The Internal Market Bill and what it could mean for subsidy controls post-Brexit transition period

Last month, the UK Internal Market Bill (“Bill”) passed its first hurdle in the House of Commons. The aim of the Bill is to ensure there is no regulatory divergence resulting in barriers to trade within the UK following the end of the Brexit transition period (“Transition Period”). This would allow the frictionless trade of goods and services to continue across England, Scotland, Wales and Northern Ireland through a system of mutual recognition and non-discrimination.

The Bill has proved controversial, however, given that, as currently drafted, it would enable the UK Government (“Government”) to override parts of the Withdrawal Agreement, in particular the Northern Ireland Protocol (“Protocol”). The Protocol was designed to ensure frictionless trade between the EU and Northern Ireland (thereby avoiding a hard border between Ireland and Northern Ireland). It aimed to achieve this by ensuring that Northern Ireland remained subject to certain EU laws following the end of the Transition Period (notably certain EU single market rules and State aid rules).

Should it be passed into law, the Bill could have far-reaching consequences – not least in the area of foreign subsidy controls, by giving ministers the ability to enact regulations which could disapply State aid rules in relation to Northern Ireland. The Bill also grants the Government (and not devolved powers) the exclusive power to decide which aid related to Northern Ireland needs to be notified to the EC under the State aid regime. In addition, the Government has published further details of its plans for a post-Brexit subsidies regime; confirming that it would follow WTO subsidy rules until the appropriateness of a UK-specific foreign subsidies regime has been considered. This article focuses on how the Bill would affect the application of EU State aid rules post-Transition Period, and the UK’s future domestic subsidies regime.

What does the Bill aim to do?

Following the end of the Transition Period, the UK will have new powers to regulate areas that were previously under the exclusive purview of the EU, including agri-food chemicals, waste and fisheries. These powers extend to devolved administrations as well as central Government. As a result, the Government has been engaging with the administrations of Scotland, Wales and Northern Ireland to establish common frameworks for specific sectors. The Bill is the first step the Government has taken to ensure there will be no regulatory divergence or barriers to trade within the UK as a whole from 1 January 2021.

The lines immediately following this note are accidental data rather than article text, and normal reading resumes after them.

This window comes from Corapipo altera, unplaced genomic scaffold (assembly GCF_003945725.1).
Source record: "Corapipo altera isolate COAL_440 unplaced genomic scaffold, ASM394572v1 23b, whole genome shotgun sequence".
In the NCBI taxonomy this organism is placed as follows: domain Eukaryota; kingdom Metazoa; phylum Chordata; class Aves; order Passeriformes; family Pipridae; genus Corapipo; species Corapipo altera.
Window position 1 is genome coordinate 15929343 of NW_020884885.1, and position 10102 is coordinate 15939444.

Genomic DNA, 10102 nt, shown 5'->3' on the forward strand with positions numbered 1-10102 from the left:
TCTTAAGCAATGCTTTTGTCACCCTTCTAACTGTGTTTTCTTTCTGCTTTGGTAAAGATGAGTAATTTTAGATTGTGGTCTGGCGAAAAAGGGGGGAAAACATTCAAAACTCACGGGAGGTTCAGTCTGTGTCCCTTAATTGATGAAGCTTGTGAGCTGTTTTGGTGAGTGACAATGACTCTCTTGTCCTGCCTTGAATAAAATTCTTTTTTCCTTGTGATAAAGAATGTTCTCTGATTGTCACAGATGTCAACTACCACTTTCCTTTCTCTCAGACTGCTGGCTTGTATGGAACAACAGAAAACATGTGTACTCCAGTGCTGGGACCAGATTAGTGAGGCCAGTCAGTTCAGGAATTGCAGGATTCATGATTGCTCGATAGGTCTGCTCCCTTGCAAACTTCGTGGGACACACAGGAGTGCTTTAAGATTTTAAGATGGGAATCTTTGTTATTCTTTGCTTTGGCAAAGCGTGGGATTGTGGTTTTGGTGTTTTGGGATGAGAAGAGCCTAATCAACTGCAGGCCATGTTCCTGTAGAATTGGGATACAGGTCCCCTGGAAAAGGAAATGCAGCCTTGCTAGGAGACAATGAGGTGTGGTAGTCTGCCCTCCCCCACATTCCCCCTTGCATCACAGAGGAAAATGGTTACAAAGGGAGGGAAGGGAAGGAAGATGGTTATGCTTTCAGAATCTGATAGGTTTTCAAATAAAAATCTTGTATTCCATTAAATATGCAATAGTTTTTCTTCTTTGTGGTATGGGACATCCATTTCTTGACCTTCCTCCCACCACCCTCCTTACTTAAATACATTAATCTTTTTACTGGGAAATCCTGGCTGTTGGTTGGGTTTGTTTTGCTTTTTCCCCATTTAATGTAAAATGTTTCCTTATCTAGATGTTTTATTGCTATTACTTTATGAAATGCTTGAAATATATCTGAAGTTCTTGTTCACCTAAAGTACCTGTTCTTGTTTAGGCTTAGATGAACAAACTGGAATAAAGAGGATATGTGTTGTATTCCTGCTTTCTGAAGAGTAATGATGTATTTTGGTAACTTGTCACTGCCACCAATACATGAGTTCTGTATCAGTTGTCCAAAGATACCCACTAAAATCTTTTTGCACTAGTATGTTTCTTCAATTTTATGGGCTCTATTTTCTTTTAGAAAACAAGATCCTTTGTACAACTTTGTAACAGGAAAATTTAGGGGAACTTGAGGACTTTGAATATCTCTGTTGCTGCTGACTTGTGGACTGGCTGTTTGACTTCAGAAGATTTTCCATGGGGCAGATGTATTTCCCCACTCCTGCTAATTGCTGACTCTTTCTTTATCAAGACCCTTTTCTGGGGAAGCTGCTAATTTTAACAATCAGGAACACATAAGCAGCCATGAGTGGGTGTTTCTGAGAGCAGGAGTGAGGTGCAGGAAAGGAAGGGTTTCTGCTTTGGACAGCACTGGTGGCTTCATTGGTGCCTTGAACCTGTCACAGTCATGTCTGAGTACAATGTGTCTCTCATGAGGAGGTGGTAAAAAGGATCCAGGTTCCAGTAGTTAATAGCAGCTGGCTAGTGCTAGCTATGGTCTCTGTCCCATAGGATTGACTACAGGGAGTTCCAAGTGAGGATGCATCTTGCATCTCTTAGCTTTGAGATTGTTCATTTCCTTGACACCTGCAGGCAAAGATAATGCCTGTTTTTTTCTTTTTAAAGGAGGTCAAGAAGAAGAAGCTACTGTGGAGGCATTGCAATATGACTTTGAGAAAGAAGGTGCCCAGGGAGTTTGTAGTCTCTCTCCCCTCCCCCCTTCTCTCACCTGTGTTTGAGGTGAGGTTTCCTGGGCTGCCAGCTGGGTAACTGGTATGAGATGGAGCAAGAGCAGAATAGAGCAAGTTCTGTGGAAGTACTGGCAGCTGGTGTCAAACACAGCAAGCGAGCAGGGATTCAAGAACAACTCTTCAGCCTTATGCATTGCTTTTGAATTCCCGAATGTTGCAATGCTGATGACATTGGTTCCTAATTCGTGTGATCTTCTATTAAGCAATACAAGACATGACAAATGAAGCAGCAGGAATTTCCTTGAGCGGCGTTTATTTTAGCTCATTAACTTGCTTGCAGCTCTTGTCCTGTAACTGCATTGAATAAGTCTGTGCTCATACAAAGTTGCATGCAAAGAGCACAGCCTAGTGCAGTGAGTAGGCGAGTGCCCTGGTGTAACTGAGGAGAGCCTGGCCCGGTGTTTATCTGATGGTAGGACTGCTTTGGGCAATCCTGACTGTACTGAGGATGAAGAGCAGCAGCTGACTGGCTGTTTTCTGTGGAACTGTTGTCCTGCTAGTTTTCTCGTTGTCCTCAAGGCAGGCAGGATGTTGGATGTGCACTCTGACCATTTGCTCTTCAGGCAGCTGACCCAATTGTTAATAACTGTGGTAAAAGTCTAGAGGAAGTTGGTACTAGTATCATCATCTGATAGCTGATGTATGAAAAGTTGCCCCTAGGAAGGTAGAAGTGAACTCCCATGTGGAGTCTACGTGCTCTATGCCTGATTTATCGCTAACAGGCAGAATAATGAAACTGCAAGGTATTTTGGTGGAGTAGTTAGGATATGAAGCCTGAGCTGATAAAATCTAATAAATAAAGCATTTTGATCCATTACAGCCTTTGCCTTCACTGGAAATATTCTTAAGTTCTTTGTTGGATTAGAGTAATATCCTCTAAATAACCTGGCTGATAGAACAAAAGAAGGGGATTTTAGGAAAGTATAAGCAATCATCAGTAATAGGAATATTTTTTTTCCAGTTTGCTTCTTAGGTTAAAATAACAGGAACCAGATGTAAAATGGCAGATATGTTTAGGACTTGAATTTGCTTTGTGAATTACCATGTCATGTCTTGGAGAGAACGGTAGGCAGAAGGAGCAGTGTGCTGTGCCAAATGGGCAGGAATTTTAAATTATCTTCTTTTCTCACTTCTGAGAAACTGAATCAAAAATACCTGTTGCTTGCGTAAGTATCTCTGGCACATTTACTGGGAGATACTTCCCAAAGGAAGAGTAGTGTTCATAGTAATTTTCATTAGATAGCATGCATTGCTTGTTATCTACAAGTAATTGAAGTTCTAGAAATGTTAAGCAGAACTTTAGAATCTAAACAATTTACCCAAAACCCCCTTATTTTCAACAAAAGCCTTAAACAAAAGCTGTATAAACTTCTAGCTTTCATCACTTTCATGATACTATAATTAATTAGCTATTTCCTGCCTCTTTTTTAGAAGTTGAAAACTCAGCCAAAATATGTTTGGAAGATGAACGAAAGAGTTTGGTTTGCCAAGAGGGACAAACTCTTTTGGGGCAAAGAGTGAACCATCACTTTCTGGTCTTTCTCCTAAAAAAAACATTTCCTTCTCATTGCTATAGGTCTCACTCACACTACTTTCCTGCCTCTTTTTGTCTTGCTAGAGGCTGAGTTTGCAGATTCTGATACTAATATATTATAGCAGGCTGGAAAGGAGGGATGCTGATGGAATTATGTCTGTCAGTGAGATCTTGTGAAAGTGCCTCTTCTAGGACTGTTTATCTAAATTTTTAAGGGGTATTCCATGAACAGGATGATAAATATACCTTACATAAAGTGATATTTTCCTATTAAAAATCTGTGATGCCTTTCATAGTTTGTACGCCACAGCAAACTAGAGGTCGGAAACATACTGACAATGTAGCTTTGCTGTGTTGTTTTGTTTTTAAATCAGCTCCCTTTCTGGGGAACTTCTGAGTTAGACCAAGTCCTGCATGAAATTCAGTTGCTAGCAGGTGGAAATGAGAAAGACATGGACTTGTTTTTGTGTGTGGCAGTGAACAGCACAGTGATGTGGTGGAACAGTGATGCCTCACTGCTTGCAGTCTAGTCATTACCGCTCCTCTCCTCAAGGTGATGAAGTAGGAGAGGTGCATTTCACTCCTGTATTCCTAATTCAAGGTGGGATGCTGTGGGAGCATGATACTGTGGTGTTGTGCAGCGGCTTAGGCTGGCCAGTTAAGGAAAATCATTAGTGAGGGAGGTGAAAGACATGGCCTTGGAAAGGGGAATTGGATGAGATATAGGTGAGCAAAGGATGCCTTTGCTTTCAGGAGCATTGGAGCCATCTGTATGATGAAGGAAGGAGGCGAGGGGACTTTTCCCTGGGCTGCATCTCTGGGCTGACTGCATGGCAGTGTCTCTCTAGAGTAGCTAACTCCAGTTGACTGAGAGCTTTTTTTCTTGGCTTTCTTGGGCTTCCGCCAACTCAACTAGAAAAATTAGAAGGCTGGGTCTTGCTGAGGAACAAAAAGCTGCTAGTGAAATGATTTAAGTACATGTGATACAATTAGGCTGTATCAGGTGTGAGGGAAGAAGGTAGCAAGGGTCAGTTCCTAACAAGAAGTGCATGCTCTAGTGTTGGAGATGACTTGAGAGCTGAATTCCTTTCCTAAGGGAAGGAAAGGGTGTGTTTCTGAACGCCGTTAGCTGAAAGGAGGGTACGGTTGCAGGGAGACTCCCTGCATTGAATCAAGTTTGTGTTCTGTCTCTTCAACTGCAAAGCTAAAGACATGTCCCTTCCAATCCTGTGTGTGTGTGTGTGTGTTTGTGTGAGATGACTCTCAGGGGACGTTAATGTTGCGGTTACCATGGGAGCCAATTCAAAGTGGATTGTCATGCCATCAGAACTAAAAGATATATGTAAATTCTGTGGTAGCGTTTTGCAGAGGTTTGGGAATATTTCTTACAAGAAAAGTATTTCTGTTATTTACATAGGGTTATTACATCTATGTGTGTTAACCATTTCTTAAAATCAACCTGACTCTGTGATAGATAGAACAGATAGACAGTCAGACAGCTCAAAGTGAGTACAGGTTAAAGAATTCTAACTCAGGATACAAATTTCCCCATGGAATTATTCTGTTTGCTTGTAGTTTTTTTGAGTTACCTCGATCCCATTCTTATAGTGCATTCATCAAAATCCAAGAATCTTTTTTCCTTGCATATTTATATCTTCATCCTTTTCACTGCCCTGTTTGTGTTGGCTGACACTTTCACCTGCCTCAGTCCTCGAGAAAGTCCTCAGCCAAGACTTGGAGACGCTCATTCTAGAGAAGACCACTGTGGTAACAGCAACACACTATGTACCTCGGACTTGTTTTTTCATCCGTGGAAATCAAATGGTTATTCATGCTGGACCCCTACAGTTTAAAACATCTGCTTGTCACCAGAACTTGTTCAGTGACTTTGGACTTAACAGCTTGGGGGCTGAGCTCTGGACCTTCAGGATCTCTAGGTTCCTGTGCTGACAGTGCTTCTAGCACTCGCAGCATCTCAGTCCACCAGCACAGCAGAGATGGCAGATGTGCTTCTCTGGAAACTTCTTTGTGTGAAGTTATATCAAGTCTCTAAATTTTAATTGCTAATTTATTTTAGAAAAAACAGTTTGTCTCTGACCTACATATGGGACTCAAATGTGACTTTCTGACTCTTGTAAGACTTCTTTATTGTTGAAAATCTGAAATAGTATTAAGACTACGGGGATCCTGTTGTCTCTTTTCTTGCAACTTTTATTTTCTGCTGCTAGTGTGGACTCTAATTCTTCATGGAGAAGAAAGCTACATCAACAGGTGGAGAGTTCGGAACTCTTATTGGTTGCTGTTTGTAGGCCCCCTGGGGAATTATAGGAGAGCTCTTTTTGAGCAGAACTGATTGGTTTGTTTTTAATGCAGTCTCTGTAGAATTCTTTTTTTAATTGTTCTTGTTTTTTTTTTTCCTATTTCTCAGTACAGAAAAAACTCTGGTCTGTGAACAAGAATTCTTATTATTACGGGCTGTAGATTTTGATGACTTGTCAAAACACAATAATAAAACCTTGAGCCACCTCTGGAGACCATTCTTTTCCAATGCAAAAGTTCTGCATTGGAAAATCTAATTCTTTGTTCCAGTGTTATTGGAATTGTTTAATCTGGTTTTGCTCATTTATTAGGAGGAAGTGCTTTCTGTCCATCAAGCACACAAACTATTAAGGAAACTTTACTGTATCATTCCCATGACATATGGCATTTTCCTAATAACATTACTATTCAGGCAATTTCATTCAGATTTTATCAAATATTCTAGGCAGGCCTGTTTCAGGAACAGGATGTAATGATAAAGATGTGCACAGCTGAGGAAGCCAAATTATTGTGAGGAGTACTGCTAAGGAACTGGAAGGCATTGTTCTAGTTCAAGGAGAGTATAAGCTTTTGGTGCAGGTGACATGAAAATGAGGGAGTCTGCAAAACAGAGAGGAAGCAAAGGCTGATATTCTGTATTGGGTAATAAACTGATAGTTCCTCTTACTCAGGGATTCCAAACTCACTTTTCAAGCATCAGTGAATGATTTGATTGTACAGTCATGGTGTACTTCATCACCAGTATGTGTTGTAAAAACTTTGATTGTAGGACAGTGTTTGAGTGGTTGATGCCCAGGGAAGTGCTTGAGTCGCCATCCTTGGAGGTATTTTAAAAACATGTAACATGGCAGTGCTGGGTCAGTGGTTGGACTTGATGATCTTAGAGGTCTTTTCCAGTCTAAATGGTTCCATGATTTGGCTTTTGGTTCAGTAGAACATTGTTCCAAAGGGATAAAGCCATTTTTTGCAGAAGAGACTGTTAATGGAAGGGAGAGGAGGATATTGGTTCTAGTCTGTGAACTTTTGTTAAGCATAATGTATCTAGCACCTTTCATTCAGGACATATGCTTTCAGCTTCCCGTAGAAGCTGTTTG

What is the Protocol?

As part of the Withdrawal Agreement, the UK and the EU agreed the Protocol to avoid a hard border between the countries in the event of no-deal. Under the Protocol, Northern Ireland will continue to align with certain EU single market rules for goods and the wholesale electricity market, including State aid and customs laws. In particular, Article 10 of the Protocol stipulates that the EU State aid regime will continue to apply in respect of measures affecting trade in goods between Northern Ireland and the EU (including Ireland). This effectively preserves the State aid rules, and the exclusive jurisdiction of the European Commission (“Commission”), in respect of such measures.

How could the Bill change the Protocol?

The Bill proposes the following measures regarding the application of the Protocol. In particular, the Bill would:

  • grant the Secretary of State the power to make regulations in connection with Article 10 of the Protocol. The Bill does not stipulate what such regulations must do, but does provide suggestions as to what they may cover, such as to stipulate that the Article is not to be interpreted in accordance with EU case law;
  • give the Secretary of State power to disapply or modify the effect of Article 10, “notwithstanding any relevant international or domestic law with which they may be incompatible or inconsistent”. This could result in ministers unilaterally changing the application of the Protocol in the UK;
  • disapply the direct effect of the Withdrawal Agreement in UK law, in relation to any other provisions of the Bill, or regulations made under it, which would be incompatible with the Withdrawal Agreement; and
  • give UK ministers the power to provide financial assistance for (among others) promoting economic development in any area of the UK, providing infrastructure (including utilities, railway facilities etc.) and supporting cultural, sporting and educational activities etc. This subsidy-giving power would represent an extension of Westminster’s powers in the devolved jurisdictions.
  • provide that no public authority apart from the Secretary of State may comply with the requirement to notify aid to the Commission under Article 10.

If the Bill is passed as proposed, the Government would be able to issue regulations to disapply the EU State aid rules that would otherwise apply to measures potentially affecting the trade in goods between Northern Ireland and the EU.

What does this mean for future subsidy controls?

State aid rules have been one of the more contentious elements of the negotiations between the UK and EU on the future economic relationship. Boris Johnson has signalled that he sees the freedom to diverge from the EU’s State aid rules as one of the “benefits which will directly result from leaving the EU.”